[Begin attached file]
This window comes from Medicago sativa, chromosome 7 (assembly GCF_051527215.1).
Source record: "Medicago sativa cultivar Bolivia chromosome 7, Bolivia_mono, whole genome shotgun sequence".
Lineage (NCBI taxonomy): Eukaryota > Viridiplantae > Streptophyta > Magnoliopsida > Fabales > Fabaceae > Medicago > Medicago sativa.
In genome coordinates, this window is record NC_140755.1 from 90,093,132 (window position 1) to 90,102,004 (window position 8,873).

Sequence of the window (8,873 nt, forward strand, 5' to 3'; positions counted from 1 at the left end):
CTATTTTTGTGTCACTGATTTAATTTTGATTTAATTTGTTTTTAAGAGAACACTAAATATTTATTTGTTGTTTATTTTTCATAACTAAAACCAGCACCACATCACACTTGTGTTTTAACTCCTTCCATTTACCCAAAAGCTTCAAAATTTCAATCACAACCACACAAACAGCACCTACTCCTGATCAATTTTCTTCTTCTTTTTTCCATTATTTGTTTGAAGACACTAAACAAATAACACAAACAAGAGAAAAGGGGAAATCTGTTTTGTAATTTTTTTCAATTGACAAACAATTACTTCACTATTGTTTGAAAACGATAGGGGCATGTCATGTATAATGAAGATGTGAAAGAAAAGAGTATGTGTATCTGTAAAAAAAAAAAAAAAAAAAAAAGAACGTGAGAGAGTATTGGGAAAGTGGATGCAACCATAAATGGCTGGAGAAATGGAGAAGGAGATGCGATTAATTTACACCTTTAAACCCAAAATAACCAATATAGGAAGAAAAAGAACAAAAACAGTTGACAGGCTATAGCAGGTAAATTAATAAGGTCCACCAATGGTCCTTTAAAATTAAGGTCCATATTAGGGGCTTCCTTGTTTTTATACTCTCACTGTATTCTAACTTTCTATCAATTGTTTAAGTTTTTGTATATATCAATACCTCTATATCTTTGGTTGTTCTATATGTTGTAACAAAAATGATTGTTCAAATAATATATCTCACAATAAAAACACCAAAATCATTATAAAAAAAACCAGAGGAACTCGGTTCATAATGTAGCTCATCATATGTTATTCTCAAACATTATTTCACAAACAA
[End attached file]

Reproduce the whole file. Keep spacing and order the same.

This window comes from Medicago sativa, chromosome 7 (assembly GCF_051527215.1).
Source record: "Medicago sativa cultivar Bolivia chromosome 7, Bolivia_mono, whole genome shotgun sequence".
Lineage (NCBI taxonomy): Eukaryota > Viridiplantae > Streptophyta > Magnoliopsida > Fabales > Fabaceae > Medicago > Medicago sativa.
In genome coordinates, this window is record NC_140755.1 from 90,093,132 (window position 1) to 90,102,004 (window position 8,873).

Sequence of the window (8,873 nt, forward strand, 5' to 3'; positions counted from 1 at the left end):
CTATTTTTGTGTCACTGATTTAATTTTGATTTAATTTGTTTTTAAGAGAACACTAAATATTTATTTGTTGTTTATTTTTCATAACTAAAACCAGCACCACATCACACTTGTGTTTTAACTCCTTCCATTTACCCAAAAGCTTCAAAATTTCAATCACAACCACACAAACAGCACCTACTCCTGATCAATTTTCTTCTTCTTTTTTCCATTATTTGTTTGAAGACACTAAACAAATAACACAAACAAGAGAAAAGGGGAAATCTGTTTTGTAATTTTTTTCAATTGACAAACAATTACTTCACTATTGTTTGAAAACGATAGGGGCATGTCATGTATAATGAAGATGTGAAAGAAAAGAGTATGTGTATCTGTAAAAAAAAAAAAAAAAAAAAAAGAACGTGAGAGAGTATTGGGAAAGTGGATGCAACCATAAATGGCTGGAGAAATGGAGAAGGAGATGCGATTAATTTACACCTTTAAACCCAAAATAACCAATATAGGAAGAAAAAGAACAAAAACAGTTGACAGGCTATAGCAGGTAAATTAATAAGGTCCACCAATGGTCCTTTAAAATTAAGGTCCATATTAGGGGCTTCCTTGTTTTTATACTCTCACTGTATTCTAACTTTCTATCAATTGTTTAAGTTTTTGTATATATCAATACCTCTATATCTTTGGTTGTTCTATATGTTGTAACAAAAATGATTGTTCAAATAATATATCTCACAATAAAAACACCAAAATCATTATAAAAAAAACCAGAGGAACTCGGTTCATAATGTAGCTCATCATATGTTATTCTCAAACATTATTTCACAAACAA